A few days into this melancholy, I absent-mindedly tuned in to an interview on television. I was attending to email upstairs while my husband was in the family room watching. The guest piqued my interest when she shared that she was a newly published author. I abandoned the email and walked downstairs to listen more closely when this woman shared her excitement at having her first book published at age 73. This tidbit elicited a smile from me which remained intact as I ran upstairs to finish that email. Not long after, I was interrupted again by two familiar voices. Though this was at least the twentieth time I’d heard this ad, I ran downstairs again. This time, I watched as Lady Gaga and Tony Bennett sang a familiar Christmas Carol together. “When these two sing together, their age difference means nothing,” I told myself. Though their intent was to entice me to shop at Barnes and Noble, they inadvertently drew another smile from me. With that, I ran up the stairs to finally finish that email.

A week later, my husband, a dear friend and I attended a concert. For two decades, we had listened to Darlene Love sing Baby Please Come Home on David Letterman’s pre-Christmas show. Because Letterman is off the air and we were unlikely to hear her again, when news of this concert came, we immediately purchased tickets. The concert proved to be everything we had hoped for and more. Darlene Love is a consummate professional who made the tickets worth twice the price we paid. Throughout the concert, she related various experiences from her career. She also shared that she is 74 years of age. Suddenly, I realized that the Lord God indeed sympathized with my “age issues” as an uncontrollable smile overwhelmed me and my aching spirit.

On this Feast of the Epiphany, we celebrate the Magi. These astronomers, who took their calling quite seriously, had observed changes in the night sky. They checked their charts and ancient writings regarding the unusual star which had caught their attention. When they realized the treasure which awaited them if they followed that star, they set out on a treacherous journey. In the end, they found the newborn king in whom heaven and earth had become one. In the end, they carried word of this miracle back to their people who otherwise would never have known the extent of God’s love for them. In the end, the Magi’s effort changed everything in their little corners of this world.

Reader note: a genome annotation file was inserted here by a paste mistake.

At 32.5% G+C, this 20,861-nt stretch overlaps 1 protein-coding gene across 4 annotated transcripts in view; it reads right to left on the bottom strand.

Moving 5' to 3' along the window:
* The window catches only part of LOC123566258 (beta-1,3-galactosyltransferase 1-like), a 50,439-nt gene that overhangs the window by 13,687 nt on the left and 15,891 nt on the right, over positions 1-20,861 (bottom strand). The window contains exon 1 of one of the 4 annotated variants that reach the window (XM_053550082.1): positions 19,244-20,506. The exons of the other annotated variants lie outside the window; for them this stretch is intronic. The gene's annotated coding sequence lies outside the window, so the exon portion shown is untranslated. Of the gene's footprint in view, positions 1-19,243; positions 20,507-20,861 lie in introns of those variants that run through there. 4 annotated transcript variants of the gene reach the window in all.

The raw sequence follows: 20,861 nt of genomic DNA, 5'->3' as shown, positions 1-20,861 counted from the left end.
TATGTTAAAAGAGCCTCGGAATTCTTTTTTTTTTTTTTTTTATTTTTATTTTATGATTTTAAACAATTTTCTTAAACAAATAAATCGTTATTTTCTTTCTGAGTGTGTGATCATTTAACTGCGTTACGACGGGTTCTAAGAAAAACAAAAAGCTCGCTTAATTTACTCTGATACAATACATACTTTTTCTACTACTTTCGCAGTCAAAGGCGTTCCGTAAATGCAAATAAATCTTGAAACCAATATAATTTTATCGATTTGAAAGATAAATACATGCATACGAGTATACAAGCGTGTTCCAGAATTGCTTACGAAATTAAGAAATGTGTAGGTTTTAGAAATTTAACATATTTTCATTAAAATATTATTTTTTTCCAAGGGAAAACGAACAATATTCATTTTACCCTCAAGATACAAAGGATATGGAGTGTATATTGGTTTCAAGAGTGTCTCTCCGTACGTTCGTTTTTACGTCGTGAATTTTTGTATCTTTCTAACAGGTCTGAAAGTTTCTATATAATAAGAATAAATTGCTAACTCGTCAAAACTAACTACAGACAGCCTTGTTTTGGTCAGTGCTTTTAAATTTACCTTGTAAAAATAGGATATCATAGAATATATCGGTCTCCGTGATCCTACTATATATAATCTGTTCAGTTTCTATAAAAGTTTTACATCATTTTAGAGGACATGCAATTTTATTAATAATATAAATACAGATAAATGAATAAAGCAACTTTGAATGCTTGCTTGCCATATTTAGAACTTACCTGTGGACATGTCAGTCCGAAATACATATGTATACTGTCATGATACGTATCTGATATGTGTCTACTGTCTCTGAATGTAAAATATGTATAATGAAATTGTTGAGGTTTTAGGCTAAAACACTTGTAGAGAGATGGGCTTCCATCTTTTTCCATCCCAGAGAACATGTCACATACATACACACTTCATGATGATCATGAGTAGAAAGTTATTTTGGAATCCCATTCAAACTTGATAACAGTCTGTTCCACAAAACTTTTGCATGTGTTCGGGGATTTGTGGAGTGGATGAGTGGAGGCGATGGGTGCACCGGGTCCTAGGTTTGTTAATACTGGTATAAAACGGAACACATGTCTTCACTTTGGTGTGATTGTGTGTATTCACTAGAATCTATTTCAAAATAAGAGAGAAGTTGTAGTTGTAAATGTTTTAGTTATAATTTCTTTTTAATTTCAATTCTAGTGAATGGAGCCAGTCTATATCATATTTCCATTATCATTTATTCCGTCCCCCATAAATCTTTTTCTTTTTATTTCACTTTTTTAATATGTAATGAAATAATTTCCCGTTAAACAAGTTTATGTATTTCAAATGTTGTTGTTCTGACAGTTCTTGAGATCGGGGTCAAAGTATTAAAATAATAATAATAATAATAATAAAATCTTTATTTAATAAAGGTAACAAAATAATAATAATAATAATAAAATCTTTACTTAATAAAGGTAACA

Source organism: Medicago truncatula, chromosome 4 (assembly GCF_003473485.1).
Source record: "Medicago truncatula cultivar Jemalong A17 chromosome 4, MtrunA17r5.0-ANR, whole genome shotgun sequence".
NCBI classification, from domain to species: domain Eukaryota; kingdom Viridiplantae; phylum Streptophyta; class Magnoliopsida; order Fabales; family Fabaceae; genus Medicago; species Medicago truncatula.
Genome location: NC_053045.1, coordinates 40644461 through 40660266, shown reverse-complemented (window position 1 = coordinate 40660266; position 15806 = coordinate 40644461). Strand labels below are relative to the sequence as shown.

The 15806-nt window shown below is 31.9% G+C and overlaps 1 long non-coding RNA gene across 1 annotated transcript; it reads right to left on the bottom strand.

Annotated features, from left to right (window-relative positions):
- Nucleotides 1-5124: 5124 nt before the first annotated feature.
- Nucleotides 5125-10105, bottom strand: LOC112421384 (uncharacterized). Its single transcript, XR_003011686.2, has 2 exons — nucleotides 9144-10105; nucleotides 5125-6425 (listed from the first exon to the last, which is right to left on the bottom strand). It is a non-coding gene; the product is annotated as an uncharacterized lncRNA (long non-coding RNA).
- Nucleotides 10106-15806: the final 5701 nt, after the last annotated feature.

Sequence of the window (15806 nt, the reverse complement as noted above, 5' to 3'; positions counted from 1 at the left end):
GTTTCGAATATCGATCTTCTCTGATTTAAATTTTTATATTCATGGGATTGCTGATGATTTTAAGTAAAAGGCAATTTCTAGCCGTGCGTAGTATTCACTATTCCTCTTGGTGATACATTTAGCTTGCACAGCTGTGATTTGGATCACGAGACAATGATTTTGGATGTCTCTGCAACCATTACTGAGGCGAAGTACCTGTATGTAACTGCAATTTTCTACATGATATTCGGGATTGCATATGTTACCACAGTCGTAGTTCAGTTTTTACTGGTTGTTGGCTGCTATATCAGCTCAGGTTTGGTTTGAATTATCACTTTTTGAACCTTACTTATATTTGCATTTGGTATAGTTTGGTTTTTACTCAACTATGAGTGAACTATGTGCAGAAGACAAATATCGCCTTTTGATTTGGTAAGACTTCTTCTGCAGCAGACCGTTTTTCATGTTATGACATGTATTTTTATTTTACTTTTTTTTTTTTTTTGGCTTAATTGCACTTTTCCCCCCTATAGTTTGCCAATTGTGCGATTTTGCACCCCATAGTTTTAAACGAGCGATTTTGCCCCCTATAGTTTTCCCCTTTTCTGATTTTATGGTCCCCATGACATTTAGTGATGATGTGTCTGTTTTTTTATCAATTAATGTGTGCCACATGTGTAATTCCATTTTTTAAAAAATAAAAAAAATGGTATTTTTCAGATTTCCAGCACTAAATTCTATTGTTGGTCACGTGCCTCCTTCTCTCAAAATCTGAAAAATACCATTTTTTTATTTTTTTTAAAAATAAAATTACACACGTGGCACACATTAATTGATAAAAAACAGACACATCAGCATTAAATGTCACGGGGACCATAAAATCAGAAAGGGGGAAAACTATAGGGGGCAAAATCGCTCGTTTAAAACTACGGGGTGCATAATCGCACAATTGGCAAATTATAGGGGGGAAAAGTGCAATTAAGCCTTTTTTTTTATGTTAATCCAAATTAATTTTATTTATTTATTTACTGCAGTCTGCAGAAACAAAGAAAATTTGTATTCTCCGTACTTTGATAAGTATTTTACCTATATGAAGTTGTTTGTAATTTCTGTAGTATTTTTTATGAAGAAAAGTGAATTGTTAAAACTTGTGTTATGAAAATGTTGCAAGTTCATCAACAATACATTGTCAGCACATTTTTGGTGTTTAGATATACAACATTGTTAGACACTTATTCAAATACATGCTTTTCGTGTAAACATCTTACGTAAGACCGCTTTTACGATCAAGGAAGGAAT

Epiphany… a moment of sudden intuitive understanding. Through these encounters with my own magi of sorts, I experienced an epiphany as well. That 73-year-old author, the Tony Bennett-Lady Gaga duo and Darlene Love opened my eyes to the importance of what each of us has to offer to those around us. Eligibility for social security has nothing to do with my calling. What I do with my unique gifts has everything to do with God’s invitation to use these gifts well. My personal magi have no idea that they transformed my fretting over getting old into a renewed commitment to embrace the opportunities God places in my path. There is still time for me to complete my half-finished books along with the many other adventures God has in store. The same is true for each one of us. In the process, we will all become magi who transform seemingly mundane moments into moments of sudden intuitive understanding of God’s love-driven plans for us all.

©2015 Mary Penich – All Rights Reserved

Children of Hope

I hear what God proclaims;
the Lord -for he proclaims peace.

Psalm 85:9ab

I know that I have shared this before, but recent events cause me to echo my concern. I am bothered and I am wondering if this restlessness is a sign of my age. A sense of urgency overwhelms me and I feel a deep need to fix everything. Because I love my sons, their wives, our granddaughters and the new baby for whom we wait, I find myself gravely troubled by the current state of this world. I convince myself that things cannot possibly get worse only to hear of further turmoil via the media. I think of our family, especially our grandchildren, and I ask myself what this world will be like for them after Grandpa and I are gone.

The family photo resting above my keyboard interrupts my brooding. The sparkle in the eyes of my offspring insists that I give them and their contemporaries a little credit. That sparkle also touches smoldering embers of hope deep within which I have recently ignored. It occurs to me that numerous generations before me have wrung their hands in despair as well, only to be surprised by the goodness brought about by the young people among them. I look back at that family photo. There, I rediscover my hope. There, I find peace.

Loving God, thank you for the gift of our offspring. Within each one of them lies the reason for our hope and the potential for peace on this earth.

©2015 Mary Penich – All Rights Reserved